Judge Throws Out Atheist Lawsuit over World Trade Center Cross

Judge Throws Out Atheist Lawsuit over World Trade Center Cross

A U.S. District judge has thrown out a lawsuit, brought by an atheist group that hoped to prevent the display of a cross-shaped steel beam found in the rubble at the site of the World Trade Center.

The Associated Press reports that Judge Deborah Batts, in a ruling released on Friday, rejected the arguments of American Atheists, saying that the artifact could help tell the story of the 9/11 terrorist attacks.

The atheists’ organization sued the National September 11 Memorial & Museum’s operators in 2011 on constitutional grounds, arguing that the display of the 17-foot-tall cross constitutes an endorsement of Christianity and thus lessens the contributions of non-Christian rescuers.

Batts wrote that the cross “helps demonstrate how those at ground zero coped with the devastation they witnessed during the rescue and recovery effort.”

Stating that the purpose of the cross was “historical and secular,” Batts observed that it will be housed at the museum in a section called “Finding Meaning at Ground Zero,” with placards explaining its meaning and the reason for its inclusion in the exhibit. In addition, the cross will be surrounded by secular artifacts of the 9/11 terrorist attacks.

“No reasonable observer would view the artifact as endorsing Christianity,” Batts wrote. The judge said that the museum’s designers “have not advanced religion impermissibly, and the cross does not create excessive entanglement between the state and religion.”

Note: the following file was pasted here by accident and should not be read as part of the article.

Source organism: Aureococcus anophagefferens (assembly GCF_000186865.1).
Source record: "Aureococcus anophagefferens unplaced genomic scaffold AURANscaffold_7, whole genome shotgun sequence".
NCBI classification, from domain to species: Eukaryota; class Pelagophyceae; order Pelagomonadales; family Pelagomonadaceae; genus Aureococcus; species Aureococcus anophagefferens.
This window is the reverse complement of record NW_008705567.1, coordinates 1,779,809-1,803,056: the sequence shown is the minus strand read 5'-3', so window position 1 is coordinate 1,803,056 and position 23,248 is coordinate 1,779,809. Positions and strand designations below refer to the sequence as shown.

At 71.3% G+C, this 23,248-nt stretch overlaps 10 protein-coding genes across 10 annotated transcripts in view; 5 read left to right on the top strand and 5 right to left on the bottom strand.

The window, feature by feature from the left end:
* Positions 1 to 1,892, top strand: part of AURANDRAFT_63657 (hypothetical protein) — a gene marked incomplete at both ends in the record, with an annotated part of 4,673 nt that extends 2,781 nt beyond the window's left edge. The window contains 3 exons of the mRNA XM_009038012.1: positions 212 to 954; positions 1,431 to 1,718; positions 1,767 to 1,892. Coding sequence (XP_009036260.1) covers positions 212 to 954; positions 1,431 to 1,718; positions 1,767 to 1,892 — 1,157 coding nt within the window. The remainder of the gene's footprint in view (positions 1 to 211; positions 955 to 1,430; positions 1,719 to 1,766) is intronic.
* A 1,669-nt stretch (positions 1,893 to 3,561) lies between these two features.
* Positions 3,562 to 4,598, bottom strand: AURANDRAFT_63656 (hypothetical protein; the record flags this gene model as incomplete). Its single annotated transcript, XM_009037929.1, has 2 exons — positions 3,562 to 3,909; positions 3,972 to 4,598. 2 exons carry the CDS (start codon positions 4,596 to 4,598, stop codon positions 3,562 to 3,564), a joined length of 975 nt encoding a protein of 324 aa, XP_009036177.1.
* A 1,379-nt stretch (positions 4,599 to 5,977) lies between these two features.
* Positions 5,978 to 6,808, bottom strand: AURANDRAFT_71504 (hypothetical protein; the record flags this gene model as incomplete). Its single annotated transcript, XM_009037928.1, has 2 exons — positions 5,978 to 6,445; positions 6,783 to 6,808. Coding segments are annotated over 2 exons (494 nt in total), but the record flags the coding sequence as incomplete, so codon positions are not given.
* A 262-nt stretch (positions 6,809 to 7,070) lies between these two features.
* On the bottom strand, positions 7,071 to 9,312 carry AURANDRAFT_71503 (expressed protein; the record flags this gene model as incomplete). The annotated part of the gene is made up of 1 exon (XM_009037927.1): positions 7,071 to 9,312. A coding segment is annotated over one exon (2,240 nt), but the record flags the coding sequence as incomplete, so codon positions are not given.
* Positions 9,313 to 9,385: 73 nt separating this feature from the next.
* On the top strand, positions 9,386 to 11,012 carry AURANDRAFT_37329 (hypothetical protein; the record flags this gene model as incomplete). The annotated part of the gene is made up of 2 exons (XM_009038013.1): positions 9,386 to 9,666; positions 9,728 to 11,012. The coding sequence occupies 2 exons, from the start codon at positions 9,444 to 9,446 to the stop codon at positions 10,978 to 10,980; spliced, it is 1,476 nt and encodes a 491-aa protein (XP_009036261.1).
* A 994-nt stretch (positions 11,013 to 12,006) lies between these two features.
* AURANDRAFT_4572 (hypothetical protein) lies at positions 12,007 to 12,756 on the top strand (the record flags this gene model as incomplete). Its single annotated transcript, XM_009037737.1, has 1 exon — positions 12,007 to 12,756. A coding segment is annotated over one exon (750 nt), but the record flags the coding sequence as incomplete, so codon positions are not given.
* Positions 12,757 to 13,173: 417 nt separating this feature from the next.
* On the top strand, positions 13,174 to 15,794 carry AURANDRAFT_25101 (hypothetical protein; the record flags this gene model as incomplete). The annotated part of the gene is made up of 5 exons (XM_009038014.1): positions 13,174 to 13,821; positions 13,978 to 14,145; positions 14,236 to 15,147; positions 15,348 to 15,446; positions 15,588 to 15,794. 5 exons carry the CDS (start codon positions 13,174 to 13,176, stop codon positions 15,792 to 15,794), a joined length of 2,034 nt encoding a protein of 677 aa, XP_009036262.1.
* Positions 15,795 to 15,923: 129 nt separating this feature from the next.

Batts noted that American Atheists also failed to allege any form of intentional discrimination or to cite any adverse or unequal treatment on the basis of their religious beliefs.

Rescue workers discovered the cross-shaped beam two days after the terrorist attacks. Operators plan to display it along with 1,000 artifacts, photos, oral histories, and videos in an underground museum that is expected to open next year. In addition, the museum will hold the staircase used by workers to escape the towers and portraits of the nearly 3,000 victims of the attacks on 9/11.

Edwin F. Kagin, an attorney representing American Atheists, said that the group will appeal the judge’s ruling.

“Naturally, we don’t like the ruling and we think it’s incorrect,” Kagin said. He added that the decision was an attempt by the government “to endorse Christianity as the national religion of the United States. For anyone to think this is not a religious symbol being moved for religious reasons into the World Trade Center museum is incredible.”

Museum president Joe Daniels said he was happy that the court “agrees that the display of the World Trade Center Cross is not a constitutional violation but is, in fact, a crucial part of the 9/11 Memorial Museum’s mission of preserving the true history of 9/11.”